Until recently, an outspoken activist for Jews being allowed to pray on the Temple Mount, MK Itamar Ben Gvir was wrong about that on Sunday, just as he is about to take responsibility for the Israel Police, the body that establishes the day to day. -day policies on the site.
Ben Gvir, who will soon occupy the new title of minister of national securityavoided answering when asked in an interview with Kan public radio whether he planned to allow Jews to pray on the Temple Mount. Still, he vaguely said that he would work to address the current situation that Jews cannot pray at the holy site, calling it “racist.”
The comments marked a notable departure from his unequivocal rhetoric on the Temple Mount on the campaign trail, when he repeatedly stressed the need for Jews to show they “own the place.” Ben Gvir is a regular visitor to the Flashpoint site.
“Will the national security minister allow Jews to pray on the Temple Mount?” Kan journalist Kalman Liebskind asked Ben Gvir on Sunday.
“The national security minister will seek clarification and work against racist policy on the Temple Mount,” the MK replied.
Liebskind’s co-host, Asaf Liberman, noted that the person who would need to provide “clarification” on the position of the police on the Temple Mount would be none other than the national security minister.
“Itamar Ben Gvir would demand clarification from the national security minister, who would call Itamar Ben Gvir to clarify,” Liberman joked.
Since much of the policies on the ground on the Temple Mount are not set by official government rulings, but rather by the police stationed on the site, from visiting hours for Jews to what pilgrims are allowed to do in the bush, the responsible minister because the police would have significant power over those decisions.
Ben Gvir reiterated his opposition to a “racist policy” of restricting non-Muslims from praying, without explaining what a new policy would look like.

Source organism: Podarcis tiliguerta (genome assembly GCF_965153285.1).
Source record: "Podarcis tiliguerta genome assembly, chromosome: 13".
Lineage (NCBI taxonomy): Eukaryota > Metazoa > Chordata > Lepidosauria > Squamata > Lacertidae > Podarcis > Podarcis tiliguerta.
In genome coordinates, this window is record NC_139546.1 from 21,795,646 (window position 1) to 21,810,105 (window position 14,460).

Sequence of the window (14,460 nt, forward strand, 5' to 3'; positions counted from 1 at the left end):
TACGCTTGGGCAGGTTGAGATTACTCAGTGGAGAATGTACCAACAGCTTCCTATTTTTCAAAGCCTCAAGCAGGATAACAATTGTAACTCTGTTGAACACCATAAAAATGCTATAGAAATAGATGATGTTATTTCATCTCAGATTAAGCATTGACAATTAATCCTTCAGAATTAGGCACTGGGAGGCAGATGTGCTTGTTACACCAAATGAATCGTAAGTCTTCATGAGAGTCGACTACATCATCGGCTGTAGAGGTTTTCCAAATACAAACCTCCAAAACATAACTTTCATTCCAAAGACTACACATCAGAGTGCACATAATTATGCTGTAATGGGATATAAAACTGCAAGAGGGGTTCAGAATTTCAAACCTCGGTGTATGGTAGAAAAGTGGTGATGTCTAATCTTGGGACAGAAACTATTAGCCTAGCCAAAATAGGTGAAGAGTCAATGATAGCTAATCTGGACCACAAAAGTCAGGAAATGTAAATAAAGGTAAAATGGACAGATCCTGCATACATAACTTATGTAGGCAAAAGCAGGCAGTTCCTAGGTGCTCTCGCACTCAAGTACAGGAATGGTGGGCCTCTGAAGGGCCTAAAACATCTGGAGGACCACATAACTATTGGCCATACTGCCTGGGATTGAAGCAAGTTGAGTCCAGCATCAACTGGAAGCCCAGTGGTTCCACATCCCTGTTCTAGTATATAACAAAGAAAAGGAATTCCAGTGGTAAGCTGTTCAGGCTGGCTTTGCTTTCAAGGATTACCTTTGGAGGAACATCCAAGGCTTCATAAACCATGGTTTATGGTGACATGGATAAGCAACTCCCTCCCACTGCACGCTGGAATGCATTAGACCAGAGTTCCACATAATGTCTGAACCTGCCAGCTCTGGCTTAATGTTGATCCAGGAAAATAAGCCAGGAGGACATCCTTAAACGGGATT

Asked if he had demanded that Jewish prayer be allowed on the Temple Mount as a condition of joining the government of incoming presumed Prime Minister Benjamin Netanyahu, Ben Gvir also refrained from answering.
“Some things are just between me and the prime minister,” he said.
In recent years, a group of far-right Jewish activists have worked to turn the fringe issue of Jewish visits to the Temple Mount into a mainstream issue in right-wing and religious circles. Although many leading rabbis outlaw Jews ascending the mount as they may inadvertently step on forbidden holy ground, including rabbinic leaders who back the two ultra-Orthodox parties, Shas and United Torah Judaism, which will join the next government, more and more . Orthodox rabbis have approved the practice.
Israel once firmly banned Jewish prayer on the Temple Mount, but over the years the ban has slowly eroded, with silent individual prayer and occasional group services now not uncommon.
Temple Mount activists argue that allowing Muslim prayer while prohibiting Jewish public prayer at the shrine, the holiest site in Judaism, constitutes discrimination. Opponents say allowing Jewish prayer on the Temple Mount would spark major protests and riots by Muslims across the Middle East, as well as damage Israel’s diplomatic ties with Jordan, which has a special relationship with the Temple Mount.
Last year saw a record number of Jewish visits to the Temple Mount.
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